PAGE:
What would happen in this case?

Apart from the case of a false, invented or intentionally incomplete confession where the Priest would have no fault (which would be only on the “penitent”), what would happen in the event of deferral or denial of absolution by the Minister of God?

Would it be the priest’s fault?

And what would happen to the penitent’s soul?

I give a practical example: I read that Savonarola denied the absolution when called by the dying Lorenzo the Magnificent.

So, what happened to the soul of Lorenzo the Magnificent?

Dead without absolution after the denial by Savonarola, he should have gone to Hell.

And if he is in Hell, why doesn’t the Church proclaim that?

Then, those who cannot receive sacramental absolution (I am thinking, for example, about separated and divorced persons who have contracted new unions), how could they obtain the forgiveness of grave sins?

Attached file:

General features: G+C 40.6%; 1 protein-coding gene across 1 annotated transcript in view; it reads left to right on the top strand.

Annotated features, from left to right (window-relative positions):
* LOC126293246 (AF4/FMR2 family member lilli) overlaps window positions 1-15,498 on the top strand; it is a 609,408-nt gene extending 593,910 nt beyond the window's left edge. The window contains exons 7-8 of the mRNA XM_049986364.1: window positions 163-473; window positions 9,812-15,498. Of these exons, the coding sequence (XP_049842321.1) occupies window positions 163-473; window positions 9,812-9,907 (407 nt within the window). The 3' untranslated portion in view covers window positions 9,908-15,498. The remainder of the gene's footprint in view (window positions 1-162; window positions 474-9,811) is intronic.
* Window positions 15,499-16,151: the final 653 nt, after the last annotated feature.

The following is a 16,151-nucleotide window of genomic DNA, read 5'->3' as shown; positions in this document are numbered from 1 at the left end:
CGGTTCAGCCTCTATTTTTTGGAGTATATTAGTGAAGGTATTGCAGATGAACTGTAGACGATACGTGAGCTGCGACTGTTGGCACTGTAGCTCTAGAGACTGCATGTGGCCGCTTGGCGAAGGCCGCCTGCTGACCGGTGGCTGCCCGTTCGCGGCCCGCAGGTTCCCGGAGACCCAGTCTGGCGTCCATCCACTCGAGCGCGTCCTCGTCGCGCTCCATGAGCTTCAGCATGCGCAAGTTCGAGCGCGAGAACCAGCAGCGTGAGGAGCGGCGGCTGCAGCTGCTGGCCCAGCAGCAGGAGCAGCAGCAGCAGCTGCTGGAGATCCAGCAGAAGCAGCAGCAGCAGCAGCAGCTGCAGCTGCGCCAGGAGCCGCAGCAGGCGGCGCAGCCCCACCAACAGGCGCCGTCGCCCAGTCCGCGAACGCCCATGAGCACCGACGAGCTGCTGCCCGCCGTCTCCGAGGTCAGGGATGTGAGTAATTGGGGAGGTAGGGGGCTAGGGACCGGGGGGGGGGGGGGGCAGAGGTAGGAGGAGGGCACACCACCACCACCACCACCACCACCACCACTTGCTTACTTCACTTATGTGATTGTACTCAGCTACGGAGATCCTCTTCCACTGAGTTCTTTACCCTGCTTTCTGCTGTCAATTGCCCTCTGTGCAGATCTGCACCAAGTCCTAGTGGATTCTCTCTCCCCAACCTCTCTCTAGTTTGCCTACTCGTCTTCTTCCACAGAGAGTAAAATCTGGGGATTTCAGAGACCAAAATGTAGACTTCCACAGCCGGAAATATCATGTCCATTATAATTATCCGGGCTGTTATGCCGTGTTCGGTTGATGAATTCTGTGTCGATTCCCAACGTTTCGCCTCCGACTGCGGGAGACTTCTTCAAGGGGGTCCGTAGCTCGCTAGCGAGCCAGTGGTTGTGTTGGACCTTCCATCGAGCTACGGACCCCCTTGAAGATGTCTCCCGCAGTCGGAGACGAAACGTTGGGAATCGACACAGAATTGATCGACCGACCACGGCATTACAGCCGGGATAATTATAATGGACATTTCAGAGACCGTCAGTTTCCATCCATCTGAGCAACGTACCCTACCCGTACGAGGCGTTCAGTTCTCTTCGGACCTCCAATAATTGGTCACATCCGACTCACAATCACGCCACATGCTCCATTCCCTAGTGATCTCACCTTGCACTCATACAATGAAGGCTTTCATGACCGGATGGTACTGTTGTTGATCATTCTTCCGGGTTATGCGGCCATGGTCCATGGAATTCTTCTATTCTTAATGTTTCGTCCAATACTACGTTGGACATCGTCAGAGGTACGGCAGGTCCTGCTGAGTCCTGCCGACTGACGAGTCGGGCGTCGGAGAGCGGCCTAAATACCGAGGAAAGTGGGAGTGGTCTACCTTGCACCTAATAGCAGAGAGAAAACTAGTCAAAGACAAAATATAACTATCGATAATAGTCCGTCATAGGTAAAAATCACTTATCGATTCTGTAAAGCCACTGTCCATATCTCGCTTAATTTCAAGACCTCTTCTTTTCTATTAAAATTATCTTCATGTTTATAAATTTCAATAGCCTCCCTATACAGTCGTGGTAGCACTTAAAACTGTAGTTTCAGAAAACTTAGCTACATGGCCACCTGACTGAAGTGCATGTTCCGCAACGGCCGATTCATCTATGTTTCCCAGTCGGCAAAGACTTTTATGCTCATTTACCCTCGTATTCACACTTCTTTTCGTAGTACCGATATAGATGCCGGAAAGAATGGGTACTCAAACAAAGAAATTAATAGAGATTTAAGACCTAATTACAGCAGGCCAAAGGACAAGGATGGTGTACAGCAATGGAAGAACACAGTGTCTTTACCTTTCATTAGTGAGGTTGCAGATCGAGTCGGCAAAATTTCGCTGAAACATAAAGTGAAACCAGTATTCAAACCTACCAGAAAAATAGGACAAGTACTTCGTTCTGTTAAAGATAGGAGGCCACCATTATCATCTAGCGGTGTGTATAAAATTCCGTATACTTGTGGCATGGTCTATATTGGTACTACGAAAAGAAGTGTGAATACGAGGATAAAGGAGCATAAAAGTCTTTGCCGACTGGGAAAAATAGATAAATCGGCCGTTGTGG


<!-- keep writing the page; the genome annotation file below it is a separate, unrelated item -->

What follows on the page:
If Confession is necessary for the forgiveness of grave sins, and they cannot have it, they will go to Hell.

And, if so, why doesn’t the Church proclaim that?

It must be said that the Church, among other things, never asserted with certainty that one person is in Hell.

It is not even stated about Judas Iscariot. The same could even be empty, according to some.

But if it were so, it would certainly be due to Divine Mercy. But, in this case, where would the Divine Justice end?

And then (at least I have always been taught so), God is greater than His Sacraments.

They are certainly the ordinary ways by which He transmits His grace to us, but He could do that in other ways as well.

Excuse me if I have been a bit prolix, and I hope I clearly explained myself!

Thank you for your attention.


The answer of the priest

Dear Emiliano,